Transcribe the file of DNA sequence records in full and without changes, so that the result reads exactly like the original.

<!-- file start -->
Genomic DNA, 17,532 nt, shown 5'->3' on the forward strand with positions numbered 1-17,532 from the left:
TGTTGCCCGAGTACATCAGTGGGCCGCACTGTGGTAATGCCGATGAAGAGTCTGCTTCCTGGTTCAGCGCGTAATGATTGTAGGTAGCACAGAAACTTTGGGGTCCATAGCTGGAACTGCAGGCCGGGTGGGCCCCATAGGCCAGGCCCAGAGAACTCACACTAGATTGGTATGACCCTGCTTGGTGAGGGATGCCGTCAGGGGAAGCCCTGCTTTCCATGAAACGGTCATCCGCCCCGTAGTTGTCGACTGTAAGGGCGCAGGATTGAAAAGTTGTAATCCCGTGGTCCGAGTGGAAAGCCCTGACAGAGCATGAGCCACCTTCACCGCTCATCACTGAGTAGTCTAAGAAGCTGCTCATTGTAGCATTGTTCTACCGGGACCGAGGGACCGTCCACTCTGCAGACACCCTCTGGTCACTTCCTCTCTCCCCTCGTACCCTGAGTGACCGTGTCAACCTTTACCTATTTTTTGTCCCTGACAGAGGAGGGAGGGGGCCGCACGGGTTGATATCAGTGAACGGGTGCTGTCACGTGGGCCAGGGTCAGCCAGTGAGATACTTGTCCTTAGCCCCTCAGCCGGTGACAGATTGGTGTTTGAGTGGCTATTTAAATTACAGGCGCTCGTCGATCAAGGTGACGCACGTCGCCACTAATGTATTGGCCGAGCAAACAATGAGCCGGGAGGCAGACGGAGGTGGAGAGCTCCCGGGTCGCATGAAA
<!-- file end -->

Genomic DNA, 17,532 nt, shown 5'->3' on the forward strand with positions numbered 1-17,532 from the left:
TGTTGCCCGAGTACATCAGTGGGCCGCACTGTGGTAATGCCGATGAAGAGTCTGCTTCCTGGTTCAGCGCGTAATGATTGTAGGTAGCACAGAAACTTTGGGGTCCATAGCTGGAACTGCAGGCCGGGTGGGCCCCATAGGCCAGGCCCAGAGAACTCACACTAGATTGGTATGACCCTGCTTGGTGAGGGATGCCGTCAGGGGAAGCCCTGCTTTCCATGAAACGGTCATCCGCCCCGTAGTTGTCGACTGTAAGGGCGCAGGATTGAAAAGTTGTAATCCCGTGGTCCGAGTGGAAAGCCCTGACAGAGCATGAGCCACCTTCACCGCTCATCACTGAGTAGTCTAAGAAGCTGCTCATTGTAGCATTGTTCTACCGGGACCGAGGGACCGTCCACTCTGCAGACACCCTCTGGTCACTTCCTCTCTCCCCTCGTACCCTGAGTGACCGTGTCAACCTTTACCTATTTTTTGTCCCTGACAGAGGAGGGAGGGGGCCGCACGGGTTGATATCAGTGAACGGGTGCTGTCACGTGGGCCAGGGTCAGCCAGTGAGATACTTGTCCTTAGCCCCTCAGCCGGTGACAGATTGGTGTTTGAGTGGCTATTTAAATTACAGGCGCTCGTCGATCAAGGTGACGCACGTCGCCACTAATGTATTGGCCGAGCAAACAATGAGCCGGGAGGCAGACGGAGGTGGAGAGCTCCCGGGTCGCATGAAA